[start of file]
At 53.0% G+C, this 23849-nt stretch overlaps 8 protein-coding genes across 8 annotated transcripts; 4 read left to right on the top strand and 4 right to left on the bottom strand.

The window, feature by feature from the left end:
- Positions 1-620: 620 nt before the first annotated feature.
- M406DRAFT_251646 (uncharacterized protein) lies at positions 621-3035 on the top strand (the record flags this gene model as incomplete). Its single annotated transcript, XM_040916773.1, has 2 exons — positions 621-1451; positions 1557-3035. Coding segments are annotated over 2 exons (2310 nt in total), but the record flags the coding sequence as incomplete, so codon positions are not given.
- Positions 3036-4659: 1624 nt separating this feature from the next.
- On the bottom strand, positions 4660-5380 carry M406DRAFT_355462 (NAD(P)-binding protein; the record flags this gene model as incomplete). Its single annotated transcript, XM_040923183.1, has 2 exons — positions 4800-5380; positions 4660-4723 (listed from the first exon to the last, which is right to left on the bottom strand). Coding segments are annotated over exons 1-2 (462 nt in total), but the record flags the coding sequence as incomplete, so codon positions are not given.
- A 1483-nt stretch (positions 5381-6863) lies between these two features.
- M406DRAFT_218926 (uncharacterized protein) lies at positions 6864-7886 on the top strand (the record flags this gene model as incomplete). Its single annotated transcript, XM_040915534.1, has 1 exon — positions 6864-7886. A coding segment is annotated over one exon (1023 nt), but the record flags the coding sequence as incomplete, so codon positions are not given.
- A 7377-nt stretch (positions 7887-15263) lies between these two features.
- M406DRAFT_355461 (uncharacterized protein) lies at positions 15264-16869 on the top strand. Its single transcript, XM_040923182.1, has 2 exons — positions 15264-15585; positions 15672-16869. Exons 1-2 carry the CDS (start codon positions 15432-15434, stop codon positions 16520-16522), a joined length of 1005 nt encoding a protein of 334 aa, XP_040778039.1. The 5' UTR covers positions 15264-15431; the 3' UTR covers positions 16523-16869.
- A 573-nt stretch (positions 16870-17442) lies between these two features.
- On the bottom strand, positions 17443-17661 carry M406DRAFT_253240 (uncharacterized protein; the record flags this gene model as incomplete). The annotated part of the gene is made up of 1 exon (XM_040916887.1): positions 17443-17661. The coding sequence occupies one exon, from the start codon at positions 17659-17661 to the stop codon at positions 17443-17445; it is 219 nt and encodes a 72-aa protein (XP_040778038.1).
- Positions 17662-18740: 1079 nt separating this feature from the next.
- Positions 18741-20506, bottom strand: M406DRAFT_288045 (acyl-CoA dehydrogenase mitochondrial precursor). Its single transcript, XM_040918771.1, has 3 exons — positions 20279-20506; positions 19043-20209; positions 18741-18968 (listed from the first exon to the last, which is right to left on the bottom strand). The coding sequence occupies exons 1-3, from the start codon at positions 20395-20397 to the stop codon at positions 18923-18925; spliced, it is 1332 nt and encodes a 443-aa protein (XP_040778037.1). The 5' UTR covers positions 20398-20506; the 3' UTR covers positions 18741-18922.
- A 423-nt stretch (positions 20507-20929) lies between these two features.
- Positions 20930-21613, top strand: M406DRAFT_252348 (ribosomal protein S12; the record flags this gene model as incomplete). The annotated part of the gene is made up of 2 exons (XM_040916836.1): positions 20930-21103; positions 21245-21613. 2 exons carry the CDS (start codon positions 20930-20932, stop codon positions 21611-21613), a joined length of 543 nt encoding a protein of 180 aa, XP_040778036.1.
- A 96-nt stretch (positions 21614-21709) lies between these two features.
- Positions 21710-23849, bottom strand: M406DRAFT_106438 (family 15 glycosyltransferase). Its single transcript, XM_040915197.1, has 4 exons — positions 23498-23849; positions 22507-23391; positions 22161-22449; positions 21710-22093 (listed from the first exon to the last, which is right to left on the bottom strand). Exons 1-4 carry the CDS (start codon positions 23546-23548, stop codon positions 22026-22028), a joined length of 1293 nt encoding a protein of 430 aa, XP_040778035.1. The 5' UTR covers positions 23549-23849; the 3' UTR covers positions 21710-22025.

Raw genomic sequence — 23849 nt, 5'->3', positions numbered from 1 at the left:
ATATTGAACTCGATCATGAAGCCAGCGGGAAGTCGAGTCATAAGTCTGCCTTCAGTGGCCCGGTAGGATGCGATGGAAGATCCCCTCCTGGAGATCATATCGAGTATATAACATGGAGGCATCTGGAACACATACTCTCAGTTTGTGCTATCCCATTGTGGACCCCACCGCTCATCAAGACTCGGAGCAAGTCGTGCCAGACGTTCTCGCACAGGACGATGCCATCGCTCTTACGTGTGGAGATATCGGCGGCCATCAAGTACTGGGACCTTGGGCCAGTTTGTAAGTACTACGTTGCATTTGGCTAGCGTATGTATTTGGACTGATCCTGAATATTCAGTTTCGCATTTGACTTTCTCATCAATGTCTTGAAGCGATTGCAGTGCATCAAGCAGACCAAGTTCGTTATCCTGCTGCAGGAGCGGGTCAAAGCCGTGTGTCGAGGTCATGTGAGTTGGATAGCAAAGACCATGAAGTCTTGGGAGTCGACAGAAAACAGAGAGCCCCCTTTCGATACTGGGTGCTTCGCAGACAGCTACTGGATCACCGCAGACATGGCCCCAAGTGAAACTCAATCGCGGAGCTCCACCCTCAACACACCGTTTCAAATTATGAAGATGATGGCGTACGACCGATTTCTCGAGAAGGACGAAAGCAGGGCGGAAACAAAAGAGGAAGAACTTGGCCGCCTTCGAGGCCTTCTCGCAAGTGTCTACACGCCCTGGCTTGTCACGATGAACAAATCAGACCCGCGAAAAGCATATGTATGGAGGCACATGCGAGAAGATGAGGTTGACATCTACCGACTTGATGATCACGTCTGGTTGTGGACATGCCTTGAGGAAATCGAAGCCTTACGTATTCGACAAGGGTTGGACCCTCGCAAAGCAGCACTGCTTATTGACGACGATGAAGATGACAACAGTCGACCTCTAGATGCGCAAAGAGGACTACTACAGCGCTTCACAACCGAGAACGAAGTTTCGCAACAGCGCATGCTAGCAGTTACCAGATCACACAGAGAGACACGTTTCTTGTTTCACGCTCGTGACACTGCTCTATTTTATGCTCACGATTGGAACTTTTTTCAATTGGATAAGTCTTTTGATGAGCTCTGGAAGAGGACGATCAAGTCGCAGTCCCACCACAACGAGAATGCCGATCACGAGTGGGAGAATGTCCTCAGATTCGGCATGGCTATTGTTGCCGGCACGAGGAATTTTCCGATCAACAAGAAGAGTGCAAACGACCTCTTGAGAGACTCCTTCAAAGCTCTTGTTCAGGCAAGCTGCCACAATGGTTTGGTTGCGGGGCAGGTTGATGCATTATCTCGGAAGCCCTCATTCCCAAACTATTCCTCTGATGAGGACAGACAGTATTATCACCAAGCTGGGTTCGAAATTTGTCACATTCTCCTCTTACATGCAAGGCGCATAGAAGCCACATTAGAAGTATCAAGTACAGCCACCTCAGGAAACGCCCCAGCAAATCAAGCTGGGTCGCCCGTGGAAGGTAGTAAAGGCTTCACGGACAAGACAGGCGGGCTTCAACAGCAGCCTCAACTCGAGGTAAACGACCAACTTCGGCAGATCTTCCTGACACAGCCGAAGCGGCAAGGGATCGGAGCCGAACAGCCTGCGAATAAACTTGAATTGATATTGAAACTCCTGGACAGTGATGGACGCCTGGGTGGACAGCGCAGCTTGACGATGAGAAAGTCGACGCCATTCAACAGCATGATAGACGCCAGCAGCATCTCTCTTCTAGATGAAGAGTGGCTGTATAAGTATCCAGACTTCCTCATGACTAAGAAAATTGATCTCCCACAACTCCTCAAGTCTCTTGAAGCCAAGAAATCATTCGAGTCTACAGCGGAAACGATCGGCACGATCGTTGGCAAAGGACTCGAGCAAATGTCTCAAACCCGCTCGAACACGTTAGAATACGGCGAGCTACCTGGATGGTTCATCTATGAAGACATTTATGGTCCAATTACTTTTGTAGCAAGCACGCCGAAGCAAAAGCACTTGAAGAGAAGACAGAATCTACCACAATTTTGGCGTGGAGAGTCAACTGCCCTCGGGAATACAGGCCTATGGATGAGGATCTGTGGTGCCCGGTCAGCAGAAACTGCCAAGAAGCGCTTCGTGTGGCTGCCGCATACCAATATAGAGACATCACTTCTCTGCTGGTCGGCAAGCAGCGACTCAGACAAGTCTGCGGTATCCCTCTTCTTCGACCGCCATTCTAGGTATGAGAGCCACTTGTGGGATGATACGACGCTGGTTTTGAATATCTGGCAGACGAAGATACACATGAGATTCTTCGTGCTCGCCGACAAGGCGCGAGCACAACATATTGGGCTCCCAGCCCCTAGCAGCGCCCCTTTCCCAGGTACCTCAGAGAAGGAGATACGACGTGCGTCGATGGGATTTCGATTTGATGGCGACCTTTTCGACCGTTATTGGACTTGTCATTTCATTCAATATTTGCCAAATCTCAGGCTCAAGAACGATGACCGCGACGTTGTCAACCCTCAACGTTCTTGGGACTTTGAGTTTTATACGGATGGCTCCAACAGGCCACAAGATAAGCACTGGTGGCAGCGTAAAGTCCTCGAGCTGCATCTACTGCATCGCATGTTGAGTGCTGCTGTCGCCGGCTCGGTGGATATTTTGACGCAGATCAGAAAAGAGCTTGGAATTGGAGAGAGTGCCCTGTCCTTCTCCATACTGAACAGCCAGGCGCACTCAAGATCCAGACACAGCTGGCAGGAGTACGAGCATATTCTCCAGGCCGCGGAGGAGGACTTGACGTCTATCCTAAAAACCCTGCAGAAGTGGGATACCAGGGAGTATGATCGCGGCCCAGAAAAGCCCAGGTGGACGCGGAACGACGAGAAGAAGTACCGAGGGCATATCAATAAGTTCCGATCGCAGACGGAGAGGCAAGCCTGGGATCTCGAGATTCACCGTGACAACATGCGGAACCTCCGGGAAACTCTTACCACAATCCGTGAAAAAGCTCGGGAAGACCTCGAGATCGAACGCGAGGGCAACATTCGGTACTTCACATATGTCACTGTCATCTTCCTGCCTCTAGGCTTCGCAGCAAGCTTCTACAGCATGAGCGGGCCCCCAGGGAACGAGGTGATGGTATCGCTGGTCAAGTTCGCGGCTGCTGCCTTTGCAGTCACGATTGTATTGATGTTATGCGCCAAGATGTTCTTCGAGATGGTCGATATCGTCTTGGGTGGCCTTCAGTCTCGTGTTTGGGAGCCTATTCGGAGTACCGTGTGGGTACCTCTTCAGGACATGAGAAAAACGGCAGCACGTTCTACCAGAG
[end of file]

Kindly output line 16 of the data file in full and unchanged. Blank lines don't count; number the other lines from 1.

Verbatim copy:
- Positions 20930-21613, top strand: M406DRAFT_252348 (ribosomal protein S12; the record flags this gene model as incomplete). The annotated part of the gene is made up of 2 exons (XM_040916836.1): positions 20930-21103; positions 21245-21613. 2 exons carry the CDS (start codon positions 20930-20932, stop codon positions 21611-21613), a joined length of 543 nt encoding a protein of 180 aa, XP_040778036.1.